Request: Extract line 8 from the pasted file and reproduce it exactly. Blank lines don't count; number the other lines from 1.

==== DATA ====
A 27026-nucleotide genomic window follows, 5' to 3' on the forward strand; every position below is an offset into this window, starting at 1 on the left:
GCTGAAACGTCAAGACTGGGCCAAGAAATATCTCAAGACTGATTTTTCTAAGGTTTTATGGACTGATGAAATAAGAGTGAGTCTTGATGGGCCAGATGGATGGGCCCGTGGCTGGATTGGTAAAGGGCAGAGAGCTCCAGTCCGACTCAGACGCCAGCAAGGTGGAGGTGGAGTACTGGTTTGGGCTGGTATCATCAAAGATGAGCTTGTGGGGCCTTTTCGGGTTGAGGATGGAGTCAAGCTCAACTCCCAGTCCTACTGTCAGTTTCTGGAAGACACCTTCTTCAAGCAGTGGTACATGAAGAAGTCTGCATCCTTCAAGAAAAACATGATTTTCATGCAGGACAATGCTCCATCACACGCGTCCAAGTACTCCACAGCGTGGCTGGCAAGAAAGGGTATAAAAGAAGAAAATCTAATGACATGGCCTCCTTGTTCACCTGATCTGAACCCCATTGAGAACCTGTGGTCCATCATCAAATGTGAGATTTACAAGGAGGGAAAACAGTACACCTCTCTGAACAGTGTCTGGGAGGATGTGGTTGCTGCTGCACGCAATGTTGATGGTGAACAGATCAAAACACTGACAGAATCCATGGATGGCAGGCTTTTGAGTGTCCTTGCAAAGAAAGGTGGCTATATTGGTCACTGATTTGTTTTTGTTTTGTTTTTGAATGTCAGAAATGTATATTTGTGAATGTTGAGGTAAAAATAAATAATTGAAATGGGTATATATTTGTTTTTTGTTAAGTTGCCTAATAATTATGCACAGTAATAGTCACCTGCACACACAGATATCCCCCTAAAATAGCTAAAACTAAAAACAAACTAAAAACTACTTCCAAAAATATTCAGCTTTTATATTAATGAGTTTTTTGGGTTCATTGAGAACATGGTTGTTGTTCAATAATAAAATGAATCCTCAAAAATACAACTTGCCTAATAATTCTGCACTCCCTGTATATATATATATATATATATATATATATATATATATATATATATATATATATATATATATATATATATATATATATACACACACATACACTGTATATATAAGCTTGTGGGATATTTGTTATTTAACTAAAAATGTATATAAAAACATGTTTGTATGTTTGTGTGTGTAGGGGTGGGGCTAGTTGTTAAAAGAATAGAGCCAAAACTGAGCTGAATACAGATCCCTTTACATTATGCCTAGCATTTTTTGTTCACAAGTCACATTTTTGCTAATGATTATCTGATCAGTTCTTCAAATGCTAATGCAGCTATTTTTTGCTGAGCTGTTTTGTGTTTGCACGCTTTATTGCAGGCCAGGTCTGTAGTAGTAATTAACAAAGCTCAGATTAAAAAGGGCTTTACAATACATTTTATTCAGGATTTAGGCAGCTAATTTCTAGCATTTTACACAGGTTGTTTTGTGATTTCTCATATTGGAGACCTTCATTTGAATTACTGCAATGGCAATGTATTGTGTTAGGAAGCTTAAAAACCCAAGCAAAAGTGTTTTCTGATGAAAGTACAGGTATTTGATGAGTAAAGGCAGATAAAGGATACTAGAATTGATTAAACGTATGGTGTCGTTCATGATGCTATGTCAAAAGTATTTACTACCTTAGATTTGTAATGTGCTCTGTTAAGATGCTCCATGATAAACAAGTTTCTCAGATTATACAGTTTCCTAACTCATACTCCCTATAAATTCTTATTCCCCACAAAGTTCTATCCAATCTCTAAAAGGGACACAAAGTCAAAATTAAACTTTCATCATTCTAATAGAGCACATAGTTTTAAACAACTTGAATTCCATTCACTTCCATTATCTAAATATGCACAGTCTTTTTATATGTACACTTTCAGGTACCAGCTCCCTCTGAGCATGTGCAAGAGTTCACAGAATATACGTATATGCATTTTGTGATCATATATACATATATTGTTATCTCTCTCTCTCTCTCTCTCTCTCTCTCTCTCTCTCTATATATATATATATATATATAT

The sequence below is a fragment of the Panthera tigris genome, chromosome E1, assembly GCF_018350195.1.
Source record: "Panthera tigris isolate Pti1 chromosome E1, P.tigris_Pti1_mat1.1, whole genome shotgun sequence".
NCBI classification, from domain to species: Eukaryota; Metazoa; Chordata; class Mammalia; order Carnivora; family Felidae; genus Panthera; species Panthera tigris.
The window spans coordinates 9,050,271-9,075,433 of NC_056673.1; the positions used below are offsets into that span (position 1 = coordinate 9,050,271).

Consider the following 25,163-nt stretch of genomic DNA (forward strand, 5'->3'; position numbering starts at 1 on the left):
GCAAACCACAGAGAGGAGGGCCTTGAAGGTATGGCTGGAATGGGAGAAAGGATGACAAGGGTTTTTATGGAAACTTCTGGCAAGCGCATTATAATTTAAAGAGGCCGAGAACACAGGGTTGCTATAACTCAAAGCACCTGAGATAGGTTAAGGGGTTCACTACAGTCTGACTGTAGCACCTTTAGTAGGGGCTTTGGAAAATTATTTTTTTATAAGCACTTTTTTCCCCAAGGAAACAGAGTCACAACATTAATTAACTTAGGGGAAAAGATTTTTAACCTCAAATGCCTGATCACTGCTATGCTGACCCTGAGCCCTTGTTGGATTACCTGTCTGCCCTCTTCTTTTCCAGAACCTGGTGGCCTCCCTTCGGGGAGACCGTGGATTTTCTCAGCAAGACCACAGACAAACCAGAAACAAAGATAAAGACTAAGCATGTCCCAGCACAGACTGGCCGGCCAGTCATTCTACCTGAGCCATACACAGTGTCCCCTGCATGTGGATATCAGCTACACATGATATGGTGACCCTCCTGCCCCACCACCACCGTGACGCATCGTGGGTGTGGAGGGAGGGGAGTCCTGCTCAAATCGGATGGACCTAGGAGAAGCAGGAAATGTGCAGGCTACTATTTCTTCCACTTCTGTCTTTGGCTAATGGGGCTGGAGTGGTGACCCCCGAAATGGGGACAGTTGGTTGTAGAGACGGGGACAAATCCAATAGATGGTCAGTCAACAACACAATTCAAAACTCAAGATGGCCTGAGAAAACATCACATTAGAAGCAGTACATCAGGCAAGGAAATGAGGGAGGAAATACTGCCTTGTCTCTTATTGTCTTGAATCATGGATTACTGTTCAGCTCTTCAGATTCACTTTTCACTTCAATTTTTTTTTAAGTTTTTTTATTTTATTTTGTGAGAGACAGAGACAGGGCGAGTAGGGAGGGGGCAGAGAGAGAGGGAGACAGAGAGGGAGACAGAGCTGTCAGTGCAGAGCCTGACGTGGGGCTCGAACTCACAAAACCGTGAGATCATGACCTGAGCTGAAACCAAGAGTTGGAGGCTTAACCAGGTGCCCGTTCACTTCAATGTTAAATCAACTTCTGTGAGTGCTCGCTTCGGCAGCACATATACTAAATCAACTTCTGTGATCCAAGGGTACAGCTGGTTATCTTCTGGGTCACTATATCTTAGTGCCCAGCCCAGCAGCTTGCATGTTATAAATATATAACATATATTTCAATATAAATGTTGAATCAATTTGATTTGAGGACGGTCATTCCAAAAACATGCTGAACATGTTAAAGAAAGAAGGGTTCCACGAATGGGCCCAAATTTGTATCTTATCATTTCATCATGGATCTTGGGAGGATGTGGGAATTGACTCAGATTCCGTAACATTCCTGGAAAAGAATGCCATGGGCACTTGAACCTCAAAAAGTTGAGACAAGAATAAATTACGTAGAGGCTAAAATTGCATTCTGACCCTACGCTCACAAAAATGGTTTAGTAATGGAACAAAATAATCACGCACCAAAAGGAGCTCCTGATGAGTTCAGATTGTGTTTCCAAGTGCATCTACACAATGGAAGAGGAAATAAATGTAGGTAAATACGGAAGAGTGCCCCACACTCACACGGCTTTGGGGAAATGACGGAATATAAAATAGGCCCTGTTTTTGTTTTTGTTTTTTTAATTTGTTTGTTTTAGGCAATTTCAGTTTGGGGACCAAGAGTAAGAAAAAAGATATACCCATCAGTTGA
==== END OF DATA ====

GCAAACCACAGAGAGGAGGGCCTTGAAGGTATGGCTGGAATGGGAGAAAGGATGACAAGGGTTTTTATGGAAACTTCTGGCAAGCGCATTATAATTTAAAGAGGCCGAGAACACAGGGTTGCTATAACTCAAAGCACCTGAGATAGGTTAAGGGGTTCACTACAGTCTGACTGTAGCACCTTTAGTAGGGGCTTTGGAAAATTATTTTTTTATAAGCACTTTTTTCCCCAAGGAAACAGAGTCACAACATTAATTAACTTAGGGGAAAAGATTTTTAACCTCAAATGCCTGATCACTGCTATGCTGACCCTGAGCCCTTGTTGGATTACCTGTCTGCCCTCTTCTTTTCCAGAACCTGGTGGCCTCCCTTCGGGGAGACCGTGGATTTTCTCAGCAAGACCACAGACAAACCAGAAACAAAGATAAAGACTAAGCATGTCCCAGCACAGACTGGCCGGCCAGTCATTCTACCTGAGCCATACACAGTGTCCCCTGCATGTGGATATCAGCTACACATGATATGGTGACCCTCCTGCCCCACCACCACCGTGACGCATCGTGGGTGTGGAGGGAGGGGAGTCCTGCTCAAATCGGATGGACCTAGGAGAAGCAGGAAATGTGCAGGCTACTATTTCTTCCACTTCTGTCTTTGGCTAATGGGGCTGGAGTGGTGACCCCCGAAATGGGGACAGTTGGTTGTAGAGACGGGGACAAATCCAATAGATGGTCAGTCAACAACACAATTCAAAACTCAAGATGGCCTGAGAAAACATCACATTAGAAGCAGTACATCAGGCAAGGAAATGAGGGAGGAAATACTGCCTTGTCTCTTATTGTCTTGAATCATGGATTACTGTTCAGCTCTTCAGATTCACTTTTCACTTCAATTTTTTTTTAAGTTTTTTTATTTTATTTTGTGAGAGACAGAGACAGGGCGAGTAGGGAGGGGGCAGAGAGAGAGGGAGACAGAGAGGGAGACAGAGCTGTCAGTGCAGAGCCTGACGTGGGGCTCGAACTCACAAAACCGTGAGATCATGACCTGAGCTGAAACCAAGAGTTGGAGGCTTAACCAGGTGCCCGTTCACTTCAATGTTAAATCAACTTCTGTGAGTGCTCGCTTCGGCAGCACATATACTAAATCAACTTCTGTGATCCAAGGGTACAGCTGGTTATCTTCTGGGTCACTATATCTTAGTGCCCAGCCCAGCAGCTTGCATGTTATAAATATATAACATATATTTCAATATAAATGTTGAATCAATTTGATTTGAGGACGGTCATTCCAAAAACATGCTGAACATGTTAAAGAAAGAAGGGTTCCACGAATGGGCCCAAATTTGTATCTTATCATTTCATCATGGATCTTGGGAGGATGTGGGAATTGACTCAGATTCCGTAACATTCCTGGAAAAGAATGCCATGGGCACTTGAACCTCAAAAAGTTGAGACAAGAATAAATTACGTAGAGGCTAAAATTGCATTCTGACCCTACGCTCACAAAAATGGTTTAGTAATGGAACAAAATAATCACGCACCAAAAGGAGCTCCTGATGAGTTCAGATTGTGTTTCCAAGTGCATCTACACAATGGAAGAGGAAATAAATGTAGGTAAATACGGAAGAGTGCCCCACACTCACACGGCTTTGGGGAAATGACGGAATATAAAATAGGCCCTGTTTTTGTTTTTGTTTTTTTAATTTGTTTGTTTTAGGCAATTTCAGTTTGGGGACCAAGAGTAAGAAAAAAGATATACCCATCAGTTGA